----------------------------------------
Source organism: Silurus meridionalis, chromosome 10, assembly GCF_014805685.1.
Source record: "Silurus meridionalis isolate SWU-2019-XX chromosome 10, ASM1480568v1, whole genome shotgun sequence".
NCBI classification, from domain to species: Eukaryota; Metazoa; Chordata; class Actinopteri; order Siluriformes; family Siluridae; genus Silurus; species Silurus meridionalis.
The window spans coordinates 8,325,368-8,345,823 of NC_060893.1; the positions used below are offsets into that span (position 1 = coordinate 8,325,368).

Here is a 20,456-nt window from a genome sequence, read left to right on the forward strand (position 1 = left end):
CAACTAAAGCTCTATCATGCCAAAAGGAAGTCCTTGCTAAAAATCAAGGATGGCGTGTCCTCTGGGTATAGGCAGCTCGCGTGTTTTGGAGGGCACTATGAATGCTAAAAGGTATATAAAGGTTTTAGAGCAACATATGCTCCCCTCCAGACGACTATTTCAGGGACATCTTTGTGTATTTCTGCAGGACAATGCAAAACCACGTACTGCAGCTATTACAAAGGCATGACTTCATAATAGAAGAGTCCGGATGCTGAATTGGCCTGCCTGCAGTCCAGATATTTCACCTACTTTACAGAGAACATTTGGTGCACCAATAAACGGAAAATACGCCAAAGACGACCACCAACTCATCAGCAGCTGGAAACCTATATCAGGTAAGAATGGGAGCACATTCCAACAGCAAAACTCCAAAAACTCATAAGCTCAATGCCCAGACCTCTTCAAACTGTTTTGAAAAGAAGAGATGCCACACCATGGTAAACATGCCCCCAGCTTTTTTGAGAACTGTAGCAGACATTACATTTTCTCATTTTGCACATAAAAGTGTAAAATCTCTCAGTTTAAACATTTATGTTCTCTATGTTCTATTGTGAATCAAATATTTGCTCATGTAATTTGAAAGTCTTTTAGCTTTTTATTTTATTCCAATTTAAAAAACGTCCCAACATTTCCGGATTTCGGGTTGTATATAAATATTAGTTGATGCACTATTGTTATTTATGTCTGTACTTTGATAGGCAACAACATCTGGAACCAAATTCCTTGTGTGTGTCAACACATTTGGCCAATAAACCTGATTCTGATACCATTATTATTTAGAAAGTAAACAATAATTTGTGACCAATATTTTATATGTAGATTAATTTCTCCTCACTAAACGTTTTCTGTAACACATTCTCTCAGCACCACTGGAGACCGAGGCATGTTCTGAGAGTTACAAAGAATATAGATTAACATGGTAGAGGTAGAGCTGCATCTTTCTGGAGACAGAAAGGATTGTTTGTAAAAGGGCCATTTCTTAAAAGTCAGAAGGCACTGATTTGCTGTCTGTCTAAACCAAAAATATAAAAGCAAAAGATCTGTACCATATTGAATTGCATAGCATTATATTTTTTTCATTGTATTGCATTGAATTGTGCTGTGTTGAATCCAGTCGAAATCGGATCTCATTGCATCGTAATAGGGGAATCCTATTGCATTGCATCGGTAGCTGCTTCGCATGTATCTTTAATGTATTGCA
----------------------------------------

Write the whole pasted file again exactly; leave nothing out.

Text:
Source organism: Silurus meridionalis, chromosome 10, assembly GCF_014805685.1.
Source record: "Silurus meridionalis isolate SWU-2019-XX chromosome 10, ASM1480568v1, whole genome shotgun sequence".
NCBI classification, from domain to species: Eukaryota; Metazoa; Chordata; class Actinopteri; order Siluriformes; family Siluridae; genus Silurus; species Silurus meridionalis.
The window spans coordinates 8,325,368-8,345,823 of NC_060893.1; the positions used below are offsets into that span (position 1 = coordinate 8,325,368).

Here is a 20,456-nt window from a genome sequence, read left to right on the forward strand (position 1 = left end):
CAACTAAAGCTCTATCATGCCAAAAGGAAGTCCTTGCTAAAAATCAAGGATGGCGTGTCCTCTGGGTATAGGCAGCTCGCGTGTTTTGGAGGGCACTATGAATGCTAAAAGGTATATAAAGGTTTTAGAGCAACATATGCTCCCCTCCAGACGACTATTTCAGGGACATCTTTGTGTATTTCTGCAGGACAATGCAAAACCACGTACTGCAGCTATTACAAAGGCATGACTTCATAATAGAAGAGTCCGGATGCTGAATTGGCCTGCCTGCAGTCCAGATATTTCACCTACTTTACAGAGAACATTTGGTGCACCAATAAACGGAAAATACGCCAAAGACGACCACCAACTCATCAGCAGCTGGAAACCTATATCAGGTAAGAATGGGAGCACATTCCAACAGCAAAACTCCAAAAACTCATAAGCTCAATGCCCAGACCTCTTCAAACTGTTTTGAAAAGAAGAGATGCCACACCATGGTAAACATGCCCCCAGCTTTTTTGAGAACTGTAGCAGACATTACATTTTCTCATTTTGCACATAAAAGTGTAAAATCTCTCAGTTTAAACATTTATGTTCTCTATGTTCTATTGTGAATCAAATATTTGCTCATGTAATTTGAAAGTCTTTTAGCTTTTTATTTTATTCCAATTTAAAAAACGTCCCAACATTTCCGGATTTCGGGTTGTATATAAATATTAGTTGATGCACTATTGTTATTTATGTCTGTACTTTGATAGGCAACAACATCTGGAACCAAATTCCTTGTGTGTGTCAACACATTTGGCCAATAAACCTGATTCTGATACCATTATTATTTAGAAAGTAAACAATAATTTGTGACCAATATTTTATATGTAGATTAATTTCTCCTCACTAAACGTTTTCTGTAACACATTCTCTCAGCACCACTGGAGACCGAGGCATGTTCTGAGAGTTACAAAGAATATAGATTAACATGGTAGAGGTAGAGCTGCATCTTTCTGGAGACAGAAAGGATTGTTTGTAAAAGGGCCATTTCTTAAAAGTCAGAAGGCACTGATTTGCTGTCTGTCTAAACCAAAAATATAAAAGCAAAAGATCTGTACCATATTGAATTGCATAGCATTATATTTTTTTCATTGTATTGCATTGAATTGTGCTGTGTTGAATCCAGTCGAAATCGGATCTCATTGCATCGTAATAGGGGAATCCTATTGCATTGCATCGGTAGCTGCTTCGCATGTATCTTTAATGTATTGCA